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SAHMRI. Inspired research, better health.
Precision Medicine
13 January, 2020

United front to Beat Cancer

Precision Medicine

Two of SAHMRI’s up-and-coming young researchers are major beneficiaries of the latest round of Cancer Council SA’s Beat Cancer Project funding. 

Dr Ilaria Pagani from SAHMRI and the University of Adelaide has been awarded a three-year, $300,000 Mid Career Research Fellowship to continue her quest to improve therapeutic outcomes for chronic myeloid leukaemia (CML) patients. 

Early Career Research Fellowship recipient Dr Krzysztof Mrozik is also with SAHMRI and the University of Adelaide. He’ll receive $240,000 over three years to investigate novel drug delivery options to enhance the quality of life and survival for people with multiple myeloma. 

One of the most commonly used and effective treatments for multiple myeloma is a drug called bortezomib, however Dr Mrozik says can cause debilitating side effects including pain, numbness and even paralysis of the hands and feet.

“A major problem with bortezomib is that goes to many parts of the body, not just the cancer, after being injected,” Dr Mrozik said.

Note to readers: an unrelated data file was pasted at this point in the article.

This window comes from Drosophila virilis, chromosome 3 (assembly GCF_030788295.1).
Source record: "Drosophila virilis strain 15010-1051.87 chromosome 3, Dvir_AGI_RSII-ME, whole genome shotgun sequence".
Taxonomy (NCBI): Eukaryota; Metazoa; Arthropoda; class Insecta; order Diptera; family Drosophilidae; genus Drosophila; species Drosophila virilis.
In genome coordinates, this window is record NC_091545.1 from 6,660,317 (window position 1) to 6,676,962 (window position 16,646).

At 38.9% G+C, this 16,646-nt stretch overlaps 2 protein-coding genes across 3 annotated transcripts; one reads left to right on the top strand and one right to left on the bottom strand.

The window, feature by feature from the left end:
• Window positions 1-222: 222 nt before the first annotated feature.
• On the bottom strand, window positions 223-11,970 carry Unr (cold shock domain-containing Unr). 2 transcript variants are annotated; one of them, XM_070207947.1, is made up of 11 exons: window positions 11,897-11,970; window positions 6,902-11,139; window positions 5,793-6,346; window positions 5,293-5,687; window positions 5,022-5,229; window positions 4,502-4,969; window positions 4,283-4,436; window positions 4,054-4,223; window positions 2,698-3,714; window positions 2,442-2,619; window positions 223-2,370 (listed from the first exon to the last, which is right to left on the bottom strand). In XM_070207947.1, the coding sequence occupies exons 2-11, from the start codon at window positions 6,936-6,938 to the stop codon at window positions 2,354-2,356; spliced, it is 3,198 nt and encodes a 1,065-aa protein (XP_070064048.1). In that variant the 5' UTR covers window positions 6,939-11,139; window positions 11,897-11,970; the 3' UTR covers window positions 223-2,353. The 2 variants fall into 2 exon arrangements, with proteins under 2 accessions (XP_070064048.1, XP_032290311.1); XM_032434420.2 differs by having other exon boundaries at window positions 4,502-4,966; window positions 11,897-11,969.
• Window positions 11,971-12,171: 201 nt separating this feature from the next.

“Our project aims to disrupt blood vessels in tumours and to use tiny capsules called nanoparticles in order to improve delivery and release of bortezomib, and other commonly used multiple myeloma drugs, at sites of the cancer while minimising exposure to healthy tissue.”

The work of two senior SAHMRI and the University of Adelaide researchers will also benefit from Beat Cancer Project funding. 

SAHMRI Precision Medicine Theme Leader, Professor Tim Hughes, will receive $100,000 to develop an artificial intelligence-based algorithm to improve frontline therapy for CML patients while Health Policy Centre Director, Professor Caroline Miller, will use her $100,000 grant to examine the impact of policies aimed at reducing sugary drink consumption. 

“Specifically, we’ll be looking at whether consumers are substituting sugary drinks with other beverages including water, fruit juice and drinks with artificial sweeteners,” Professor Miller said. 

Eight other South Australian researchers were awarded grants in this round of Beat Cancer Project funding which totals almost $3 million. 

Cancer Council SA established the Beat Cancer Project in 2011 as a collaboration with SAHMRI, SA Health, UniSA, the University of Adelaide and Flinders University. It provides the single biggest cancer research investment in South Australia outside of the Federal Government. 

 

 

 

Dr Krzysztof Mrozik will use his Beat Cancer Early Career Research Fellowship to investigate novel drug delivery approaches for multiple myeloma patients. 

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